Short-term effects of cigarette smoking on muscle function

In the UK, around 1 in 4 people in manual occupations smoke, and around 1 in 3 smokers are physically active (18). As such, the effects of cigarette smoking on muscle function are highly important and should be made clear to such individuals.

Increased muscle fatiguability: Unsurprisingly, cigarette smoking is linked with increased muscle fatiguability, meaning smokers muscles tend to get tiered quicker compared to non-smokers (13). Ironically, 2 out of 3 smokers are physically inactive (18), due to the uncomfortable experience of muscle fatigue/ tiredness that presents during exercise. Compared to non-smokers, inactive smokers experience a reduction in type 1 muscle fibres (slow-twitch) which causes muscle fatigue (13). Aside from inactivity, smoking causes muscle fatiguability on its own by reducing:

• blood flow to the muscle (reducing transport of oxygen and nutrients)
• oxygen binding to hemoglobin/ mitochondrial entry (due to carbon monoxide build up)
• adenosine triphosphate production by muscle mitochondria
• muscle mitochondrial structural integrity (increasing production of harmful reactive oxygen species within muscle)

Maximal muscle strength: In contrast to muscle fatiguability, the effects of smoking on muscle strength are less clear. Smoking may actually enhance one’s ability to voluntarily activate a muscle with their brain, thus increasing force output (19). Nicotine appears to be similar to the way caffeine stimulates sympathetic nerve activity (20). However, this effect appears very acute and small in magnitude, with the chronic reduction in muscle fibre size (especially fast-twitch type 2 fibres), and general muscle wasting gradually reducing maximal muscle strength over the moderate term in smokers (13). In-fact, between the ages of 21-36, smoking more than 10-15 cigarettes per day is linked with a reduction in leg muscle strength of around 2.5-5% (21). Put simply, if you can squat 200kg for one rep when you are 21, smoking 10-15 cigarettes per day could cause this to drop to 190-195kg by the time you are 36, even if you trained perfectly for 15 years.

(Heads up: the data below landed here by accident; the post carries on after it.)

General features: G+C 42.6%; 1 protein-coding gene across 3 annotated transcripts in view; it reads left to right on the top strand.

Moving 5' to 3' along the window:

Therefore, physically active smokers, as-well as those smokers working in manual occupations, should be aware that smoking cigarettes is likely affecting their ability to engage in high functioning physical work. In contrast smoking cessation, appears to improve mitochondrial function, and muscle function (13). Improvements in muscle function may in turn lead to greater physical activity and better all-round related outcomes for smokers.

Conclusion and Recommendations

Smokers perceive a lack of short-term consequences, but may be unaware that they are at increased risk of muscle mass loss, increased stomach fat, increased muscle fatiguability, and reduced muscle strength. Unlike the well documented long-term health consequences, such downsides do seem to impact a person sooner, and thus may be of greater consideration for smokers considering quitting.

Quit smoking

Thankfully there does appear to be real measurable benefits to smoking cessation, with regards to body composition and muscle function. There also appears to be a real benefit to cutting down cigarette consumption to <20 per day, and preferably <10 per day. There are a number of practical steps that can be taken, including the following 3 recommendations:

1. Cut down: Try to cut down the number of cigarettes smoked per day (below 10-20 per day) to reduce the harmful effects of smoking on body composition and muscle function
2. Get moving: As muscle function improves following cutting down, try to get a bit more active
3. Stop smoking: Try to stop smoking entirely to maximally reduce the harmful effects of smoking on body composition and muscle function

For further help with stopping smoking please go to the following links:
NHS quit smoking
Steps to manage quitting from Smoke Free
Locate a local stop smoking service


1. World Health Organisation (2020). Tobacco. Available at (Accessed on 02/06/2021).

2. Duncan, M.S., Freiberg, M.S., Greevy, R.A., Kundu, S., Vasan, R.S. and Tindle, H.A., 2019. Association of smoking cessation with subsequent risk of cardiovascular disease. Jama, 322(7), pp.642-650.

3. Salciccioli, J.D., Marshall, D.C., Shalhoub, J., Maruthappu, M., De Carlo, G. and Chung, K.F., 2018. Respiratory disease mortality in the United Kingdom compared with EU15+ countries in 1985-2015: observational study. bmj, 363.